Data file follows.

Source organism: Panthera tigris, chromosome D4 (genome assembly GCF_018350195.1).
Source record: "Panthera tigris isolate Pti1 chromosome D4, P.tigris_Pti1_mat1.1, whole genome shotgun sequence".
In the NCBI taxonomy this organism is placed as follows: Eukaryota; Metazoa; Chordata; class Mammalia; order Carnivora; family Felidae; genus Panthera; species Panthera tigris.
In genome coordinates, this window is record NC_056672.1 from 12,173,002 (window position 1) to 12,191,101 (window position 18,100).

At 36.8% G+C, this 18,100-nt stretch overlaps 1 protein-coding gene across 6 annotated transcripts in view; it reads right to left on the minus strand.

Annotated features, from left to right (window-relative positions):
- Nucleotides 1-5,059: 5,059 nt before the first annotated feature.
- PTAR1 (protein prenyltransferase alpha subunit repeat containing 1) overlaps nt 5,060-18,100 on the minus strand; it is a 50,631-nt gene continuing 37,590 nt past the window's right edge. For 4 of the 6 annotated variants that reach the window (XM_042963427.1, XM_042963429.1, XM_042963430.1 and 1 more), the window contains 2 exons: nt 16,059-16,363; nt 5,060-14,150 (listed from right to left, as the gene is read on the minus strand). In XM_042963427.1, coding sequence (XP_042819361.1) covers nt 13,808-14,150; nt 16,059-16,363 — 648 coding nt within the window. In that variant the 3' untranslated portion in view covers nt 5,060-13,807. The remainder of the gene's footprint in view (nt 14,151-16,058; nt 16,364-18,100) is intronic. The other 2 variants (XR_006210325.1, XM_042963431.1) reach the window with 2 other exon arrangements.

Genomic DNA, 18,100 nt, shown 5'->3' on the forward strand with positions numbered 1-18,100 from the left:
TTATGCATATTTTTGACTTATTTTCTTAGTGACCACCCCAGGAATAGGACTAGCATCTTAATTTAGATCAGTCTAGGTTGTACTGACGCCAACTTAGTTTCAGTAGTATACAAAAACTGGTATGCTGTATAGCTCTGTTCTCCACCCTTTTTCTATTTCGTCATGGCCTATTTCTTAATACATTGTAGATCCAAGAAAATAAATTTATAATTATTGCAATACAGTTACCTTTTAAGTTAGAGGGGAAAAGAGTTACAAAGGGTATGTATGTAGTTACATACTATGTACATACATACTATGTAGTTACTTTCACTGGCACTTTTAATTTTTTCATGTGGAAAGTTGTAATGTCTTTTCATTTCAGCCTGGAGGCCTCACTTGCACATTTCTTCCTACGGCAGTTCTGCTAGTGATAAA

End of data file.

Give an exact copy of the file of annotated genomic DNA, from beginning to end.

Source organism: Panthera tigris, chromosome D4 (genome assembly GCF_018350195.1).
Source record: "Panthera tigris isolate Pti1 chromosome D4, P.tigris_Pti1_mat1.1, whole genome shotgun sequence".
In the NCBI taxonomy this organism is placed as follows: Eukaryota; Metazoa; Chordata; class Mammalia; order Carnivora; family Felidae; genus Panthera; species Panthera tigris.
In genome coordinates, this window is record NC_056672.1 from 12,173,002 (window position 1) to 12,191,101 (window position 18,100).

At 36.8% G+C, this 18,100-nt stretch overlaps 1 protein-coding gene across 6 annotated transcripts in view; it reads right to left on the minus strand.

Annotated features, from left to right (window-relative positions):
- Nucleotides 1-5,059: 5,059 nt before the first annotated feature.
- PTAR1 (protein prenyltransferase alpha subunit repeat containing 1) overlaps nt 5,060-18,100 on the minus strand; it is a 50,631-nt gene continuing 37,590 nt past the window's right edge. For 4 of the 6 annotated variants that reach the window (XM_042963427.1, XM_042963429.1, XM_042963430.1 and 1 more), the window contains 2 exons: nt 16,059-16,363; nt 5,060-14,150 (listed from right to left, as the gene is read on the minus strand). In XM_042963427.1, coding sequence (XP_042819361.1) covers nt 13,808-14,150; nt 16,059-16,363 — 648 coding nt within the window. In that variant the 3' untranslated portion in view covers nt 5,060-13,807. The remainder of the gene's footprint in view (nt 14,151-16,058; nt 16,364-18,100) is intronic. The other 2 variants (XR_006210325.1, XM_042963431.1) reach the window with 2 other exon arrangements.

Genomic DNA, 18,100 nt, shown 5'->3' on the forward strand with positions numbered 1-18,100 from the left:
TTATGCATATTTTTGACTTATTTTCTTAGTGACCACCCCAGGAATAGGACTAGCATCTTAATTTAGATCAGTCTAGGTTGTACTGACGCCAACTTAGTTTCAGTAGTATACAAAAACTGGTATGCTGTATAGCTCTGTTCTCCACCCTTTTTCTATTTCGTCATGGCCTATTTCTTAATACATTGTAGATCCAAGAAAATAAATTTATAATTATTGCAATACAGTTACCTTTTAAGTTAGAGGGGAAAAGAGTTACAAAGGGTATGTATGTAGTTACATACTATGTACATACATACTATGTAGTTACTTTCACTGGCACTTTTAATTTTTTCATGTGGAAAGTTGTAATGTCTTTTCATTTCAGCCTGGAGGCCTCACTTGCACATTTCTTCCTACGGCAGTTCTGCTAGTGATAAA